MILAN (Reuters) - Credito Fondiario wants to grow further in size before looking into a long-awaited possible stock market listing, the general director of the Italian bank and bad loan specialist which is 82% owned by U.S. fund Elliott said on Wednesday.
Credito Fondiario has twice failed since mid-2019 to strike a deal to bulk up in a sector where growth is easing after a boom fuelled by the 200 billion euros in bad loans offloaded by Italian banks.
To shore up profits, players are looking to join forces to cut costs and better shoulder rising technological investments and regulatory pressure.
Talks between Credito Fondiario and rival Banca IFIS (IF.MI) collapsed at the end of October over governance issues. A proposal late last year to merge its business with the bad loan unit put up for sale by Cerved (CERV.MI) also fell through.
“We think we can grow further in size, either organically or through deals with third parties or even by buying (banks’ loan management) platforms,” Director General Iacopo De Francisco told a conference call.
An IPO “is something we will assess towards the end of the year.”
Credito Fondiario on Wednesday reported 51 billion euros in loans under management at the end of last year, saying collections had increased 127% to more than 500 million euros.
With Elliott’s backing, the bank has invested a total of 1.1 billion euros to buy loans shed by banks, but it also manages third-party assets.
Under its growth strategy, Credito Fondiario last year completed a landmark partnership with Banco BPM (BAMI.MI), taking a majority stake in the bad loan unit of Italy’s third-largest bank and securing a 10-year bad debt management contract while freeing the bank of 7.4 billion euros in bad loans.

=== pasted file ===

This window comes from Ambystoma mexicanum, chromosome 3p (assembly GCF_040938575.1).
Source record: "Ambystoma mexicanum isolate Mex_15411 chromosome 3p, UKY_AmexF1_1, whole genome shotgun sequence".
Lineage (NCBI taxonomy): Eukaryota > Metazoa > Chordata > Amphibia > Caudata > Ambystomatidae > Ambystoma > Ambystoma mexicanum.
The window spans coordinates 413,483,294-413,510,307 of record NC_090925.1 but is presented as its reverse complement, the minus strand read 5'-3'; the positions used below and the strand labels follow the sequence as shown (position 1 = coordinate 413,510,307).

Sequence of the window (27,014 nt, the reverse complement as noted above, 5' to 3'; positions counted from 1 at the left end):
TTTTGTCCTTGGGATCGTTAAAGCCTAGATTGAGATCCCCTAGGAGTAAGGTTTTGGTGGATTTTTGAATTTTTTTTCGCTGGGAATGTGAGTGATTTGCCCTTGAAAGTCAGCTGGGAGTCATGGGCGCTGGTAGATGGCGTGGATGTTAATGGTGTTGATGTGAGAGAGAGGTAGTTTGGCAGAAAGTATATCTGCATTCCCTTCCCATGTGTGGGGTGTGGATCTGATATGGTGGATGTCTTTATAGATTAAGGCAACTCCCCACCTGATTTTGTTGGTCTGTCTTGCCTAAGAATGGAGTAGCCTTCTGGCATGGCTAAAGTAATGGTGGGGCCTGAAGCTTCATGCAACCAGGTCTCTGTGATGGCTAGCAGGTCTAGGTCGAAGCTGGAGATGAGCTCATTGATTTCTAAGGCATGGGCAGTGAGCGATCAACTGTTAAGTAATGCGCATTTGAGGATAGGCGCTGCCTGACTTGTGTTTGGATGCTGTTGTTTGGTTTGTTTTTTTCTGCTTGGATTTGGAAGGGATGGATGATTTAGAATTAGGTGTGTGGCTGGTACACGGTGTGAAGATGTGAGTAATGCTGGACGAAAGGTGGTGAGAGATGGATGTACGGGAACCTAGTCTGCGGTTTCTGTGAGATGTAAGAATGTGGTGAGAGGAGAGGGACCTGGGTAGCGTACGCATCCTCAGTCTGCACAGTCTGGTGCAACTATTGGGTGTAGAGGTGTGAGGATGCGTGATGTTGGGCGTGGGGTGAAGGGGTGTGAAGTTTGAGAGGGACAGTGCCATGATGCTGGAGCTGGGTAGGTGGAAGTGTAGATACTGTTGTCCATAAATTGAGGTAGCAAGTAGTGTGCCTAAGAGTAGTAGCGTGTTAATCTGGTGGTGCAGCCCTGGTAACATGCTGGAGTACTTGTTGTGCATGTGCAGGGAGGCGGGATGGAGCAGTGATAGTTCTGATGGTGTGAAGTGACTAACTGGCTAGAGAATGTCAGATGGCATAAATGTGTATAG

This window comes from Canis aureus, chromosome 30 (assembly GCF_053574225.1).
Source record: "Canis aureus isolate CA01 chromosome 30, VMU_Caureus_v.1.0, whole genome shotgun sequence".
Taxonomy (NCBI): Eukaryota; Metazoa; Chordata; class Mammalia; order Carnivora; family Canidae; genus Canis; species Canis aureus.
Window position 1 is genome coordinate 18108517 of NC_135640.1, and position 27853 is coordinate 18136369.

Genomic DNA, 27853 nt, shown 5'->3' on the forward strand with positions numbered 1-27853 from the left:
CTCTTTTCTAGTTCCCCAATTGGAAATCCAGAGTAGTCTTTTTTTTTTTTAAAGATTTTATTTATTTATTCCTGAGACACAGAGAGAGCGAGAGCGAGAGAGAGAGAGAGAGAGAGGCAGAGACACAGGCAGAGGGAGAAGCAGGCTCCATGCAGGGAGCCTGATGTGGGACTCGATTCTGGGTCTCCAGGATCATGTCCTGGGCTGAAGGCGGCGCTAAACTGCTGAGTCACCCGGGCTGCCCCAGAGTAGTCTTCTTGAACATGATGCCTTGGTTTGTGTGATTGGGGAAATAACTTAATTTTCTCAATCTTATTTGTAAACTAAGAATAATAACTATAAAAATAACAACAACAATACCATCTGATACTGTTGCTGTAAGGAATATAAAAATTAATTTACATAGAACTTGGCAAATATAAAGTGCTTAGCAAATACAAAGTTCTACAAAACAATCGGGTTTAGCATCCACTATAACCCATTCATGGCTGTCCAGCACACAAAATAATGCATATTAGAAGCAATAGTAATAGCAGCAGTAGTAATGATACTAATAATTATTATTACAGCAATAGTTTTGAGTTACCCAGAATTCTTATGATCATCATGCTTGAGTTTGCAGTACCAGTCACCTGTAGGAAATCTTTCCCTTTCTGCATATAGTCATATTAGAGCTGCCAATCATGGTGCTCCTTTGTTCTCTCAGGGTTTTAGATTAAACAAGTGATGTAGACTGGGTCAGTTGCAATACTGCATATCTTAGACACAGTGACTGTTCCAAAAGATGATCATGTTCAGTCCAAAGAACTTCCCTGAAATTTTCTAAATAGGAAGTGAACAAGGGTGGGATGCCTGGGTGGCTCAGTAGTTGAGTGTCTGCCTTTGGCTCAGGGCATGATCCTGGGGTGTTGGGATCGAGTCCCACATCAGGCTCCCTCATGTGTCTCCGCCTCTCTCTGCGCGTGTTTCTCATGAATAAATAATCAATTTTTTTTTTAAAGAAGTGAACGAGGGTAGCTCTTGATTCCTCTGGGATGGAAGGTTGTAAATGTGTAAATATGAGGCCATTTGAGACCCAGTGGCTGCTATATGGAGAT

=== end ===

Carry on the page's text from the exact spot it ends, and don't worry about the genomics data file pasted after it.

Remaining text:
De Francisco said other banks were still considering similar deals, also for so-called ‘unlikely-to-pay’ (UTP) loans which are not yet in default though unlikely to be recovered in full and for leasing contracts.
He said disposals of UTP loans and leasing contracts as well as further bad loan sales backed by the so-called GACS state guarantee scheme would drive growth in the sector in 2020.
After reaching 70-80 billion euros a year, annual bad loan disposals by Italian banks are seen normalising at 15-25 billion euros.
Under pressure from regulators, Italian banks have more than halved problem loans on their balance sheets to 8% of total lending.
“The regulator’s input is to bring the ratio down to 5% also for less-significant banks under domestic supervision,” De Francisco said. “We’ll continue to see significant disposals, the market will grow further.”
Editing by Kirsten Donovan